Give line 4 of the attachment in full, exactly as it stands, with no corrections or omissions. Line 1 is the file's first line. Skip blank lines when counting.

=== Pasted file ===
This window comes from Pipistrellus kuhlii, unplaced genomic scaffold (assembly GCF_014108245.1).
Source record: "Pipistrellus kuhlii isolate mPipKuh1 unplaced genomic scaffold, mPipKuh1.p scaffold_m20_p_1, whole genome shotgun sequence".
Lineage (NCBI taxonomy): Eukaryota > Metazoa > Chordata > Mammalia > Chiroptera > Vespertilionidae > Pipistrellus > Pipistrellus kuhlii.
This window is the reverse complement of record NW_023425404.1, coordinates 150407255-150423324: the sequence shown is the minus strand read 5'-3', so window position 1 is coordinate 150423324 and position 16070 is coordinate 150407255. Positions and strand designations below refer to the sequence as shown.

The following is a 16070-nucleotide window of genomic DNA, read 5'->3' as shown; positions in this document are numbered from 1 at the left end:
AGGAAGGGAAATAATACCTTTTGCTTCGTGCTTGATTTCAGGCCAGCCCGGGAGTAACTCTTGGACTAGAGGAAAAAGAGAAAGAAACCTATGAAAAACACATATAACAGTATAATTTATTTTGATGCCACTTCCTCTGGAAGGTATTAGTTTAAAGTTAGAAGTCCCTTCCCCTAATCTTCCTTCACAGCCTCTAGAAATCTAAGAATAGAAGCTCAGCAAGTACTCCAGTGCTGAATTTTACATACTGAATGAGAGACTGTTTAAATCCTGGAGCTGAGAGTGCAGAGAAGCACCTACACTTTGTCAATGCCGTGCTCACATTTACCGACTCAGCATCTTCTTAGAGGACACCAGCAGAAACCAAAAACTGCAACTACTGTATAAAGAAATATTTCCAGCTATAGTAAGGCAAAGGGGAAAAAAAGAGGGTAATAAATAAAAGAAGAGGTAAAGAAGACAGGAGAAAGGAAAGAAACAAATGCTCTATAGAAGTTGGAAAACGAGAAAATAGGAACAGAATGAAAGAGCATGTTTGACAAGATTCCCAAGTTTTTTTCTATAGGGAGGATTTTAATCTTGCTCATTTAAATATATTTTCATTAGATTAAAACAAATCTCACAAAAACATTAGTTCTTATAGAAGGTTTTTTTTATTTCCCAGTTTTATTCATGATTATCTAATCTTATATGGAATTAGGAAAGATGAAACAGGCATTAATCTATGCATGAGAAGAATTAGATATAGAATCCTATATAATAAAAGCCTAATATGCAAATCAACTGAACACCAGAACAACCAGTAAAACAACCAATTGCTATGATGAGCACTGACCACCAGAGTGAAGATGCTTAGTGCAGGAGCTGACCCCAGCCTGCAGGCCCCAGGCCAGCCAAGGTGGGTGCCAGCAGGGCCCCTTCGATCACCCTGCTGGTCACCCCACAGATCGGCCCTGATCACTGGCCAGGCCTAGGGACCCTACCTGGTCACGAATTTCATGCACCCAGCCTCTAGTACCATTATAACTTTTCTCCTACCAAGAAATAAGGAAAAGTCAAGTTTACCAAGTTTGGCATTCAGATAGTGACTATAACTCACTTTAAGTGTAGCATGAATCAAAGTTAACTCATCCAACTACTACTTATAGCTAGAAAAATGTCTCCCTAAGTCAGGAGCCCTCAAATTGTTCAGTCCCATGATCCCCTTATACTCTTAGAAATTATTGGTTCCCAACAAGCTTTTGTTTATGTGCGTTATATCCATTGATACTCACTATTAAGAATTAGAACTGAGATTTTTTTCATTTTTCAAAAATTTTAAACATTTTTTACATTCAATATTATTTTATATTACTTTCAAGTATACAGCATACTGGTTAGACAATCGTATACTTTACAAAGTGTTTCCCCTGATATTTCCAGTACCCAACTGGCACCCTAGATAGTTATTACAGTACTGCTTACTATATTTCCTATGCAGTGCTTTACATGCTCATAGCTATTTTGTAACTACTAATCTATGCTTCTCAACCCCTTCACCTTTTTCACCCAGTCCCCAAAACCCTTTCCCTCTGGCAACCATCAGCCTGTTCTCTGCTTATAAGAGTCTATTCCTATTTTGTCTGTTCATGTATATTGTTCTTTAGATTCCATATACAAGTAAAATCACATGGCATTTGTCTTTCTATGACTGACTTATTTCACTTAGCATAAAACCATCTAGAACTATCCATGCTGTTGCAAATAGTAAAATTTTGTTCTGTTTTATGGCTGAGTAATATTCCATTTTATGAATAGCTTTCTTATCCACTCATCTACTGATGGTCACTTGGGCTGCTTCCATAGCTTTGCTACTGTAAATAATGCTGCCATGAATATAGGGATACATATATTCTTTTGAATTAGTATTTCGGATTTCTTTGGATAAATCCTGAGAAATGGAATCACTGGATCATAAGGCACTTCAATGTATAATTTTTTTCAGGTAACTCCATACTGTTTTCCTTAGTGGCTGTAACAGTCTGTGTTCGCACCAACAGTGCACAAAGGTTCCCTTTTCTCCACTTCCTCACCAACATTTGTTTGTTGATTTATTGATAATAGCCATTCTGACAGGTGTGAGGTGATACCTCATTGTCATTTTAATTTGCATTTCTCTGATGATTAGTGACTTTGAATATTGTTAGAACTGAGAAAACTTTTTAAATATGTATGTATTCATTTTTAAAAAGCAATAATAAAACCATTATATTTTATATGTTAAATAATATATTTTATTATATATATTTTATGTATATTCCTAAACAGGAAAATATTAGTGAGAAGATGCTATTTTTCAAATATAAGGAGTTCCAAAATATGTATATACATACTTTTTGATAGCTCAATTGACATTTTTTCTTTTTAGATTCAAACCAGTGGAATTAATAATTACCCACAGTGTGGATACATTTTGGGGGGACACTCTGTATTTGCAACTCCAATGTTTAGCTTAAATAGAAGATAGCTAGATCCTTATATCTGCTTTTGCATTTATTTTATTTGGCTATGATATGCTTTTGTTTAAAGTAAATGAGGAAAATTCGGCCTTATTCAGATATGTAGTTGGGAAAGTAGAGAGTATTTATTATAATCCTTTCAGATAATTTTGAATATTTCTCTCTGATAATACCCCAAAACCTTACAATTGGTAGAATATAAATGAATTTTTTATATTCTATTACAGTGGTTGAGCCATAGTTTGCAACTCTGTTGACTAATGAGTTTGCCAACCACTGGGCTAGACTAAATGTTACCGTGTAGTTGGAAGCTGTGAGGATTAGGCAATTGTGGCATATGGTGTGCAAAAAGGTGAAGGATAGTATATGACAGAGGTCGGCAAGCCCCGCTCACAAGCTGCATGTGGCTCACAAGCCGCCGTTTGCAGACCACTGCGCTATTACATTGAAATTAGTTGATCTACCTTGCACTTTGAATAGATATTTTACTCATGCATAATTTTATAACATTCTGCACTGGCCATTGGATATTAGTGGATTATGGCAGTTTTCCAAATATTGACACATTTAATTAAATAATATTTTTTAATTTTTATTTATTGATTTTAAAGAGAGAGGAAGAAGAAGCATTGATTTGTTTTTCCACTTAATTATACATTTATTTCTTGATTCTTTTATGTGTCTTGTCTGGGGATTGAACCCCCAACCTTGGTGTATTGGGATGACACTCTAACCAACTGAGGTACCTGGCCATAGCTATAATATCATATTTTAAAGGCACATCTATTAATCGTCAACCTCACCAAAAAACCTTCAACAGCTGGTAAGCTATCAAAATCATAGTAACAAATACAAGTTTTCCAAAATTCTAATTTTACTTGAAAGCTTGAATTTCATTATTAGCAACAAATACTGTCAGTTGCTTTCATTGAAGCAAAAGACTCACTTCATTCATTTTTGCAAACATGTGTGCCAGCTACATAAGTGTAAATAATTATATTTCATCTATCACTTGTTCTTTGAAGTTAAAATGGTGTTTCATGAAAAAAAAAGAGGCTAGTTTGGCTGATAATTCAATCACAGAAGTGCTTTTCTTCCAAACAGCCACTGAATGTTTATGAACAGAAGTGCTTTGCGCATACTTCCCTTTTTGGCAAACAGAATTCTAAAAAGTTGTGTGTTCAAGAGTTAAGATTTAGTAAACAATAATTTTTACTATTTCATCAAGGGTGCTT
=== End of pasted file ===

This window is the reverse complement of record NW_023425404.1, coordinates 150407255-150423324: the sequence shown is the minus strand read 5'-3', so window position 1 is coordinate 150423324 and position 16070 is coordinate 150407255. Positions and strand designations below refer to the sequence as shown.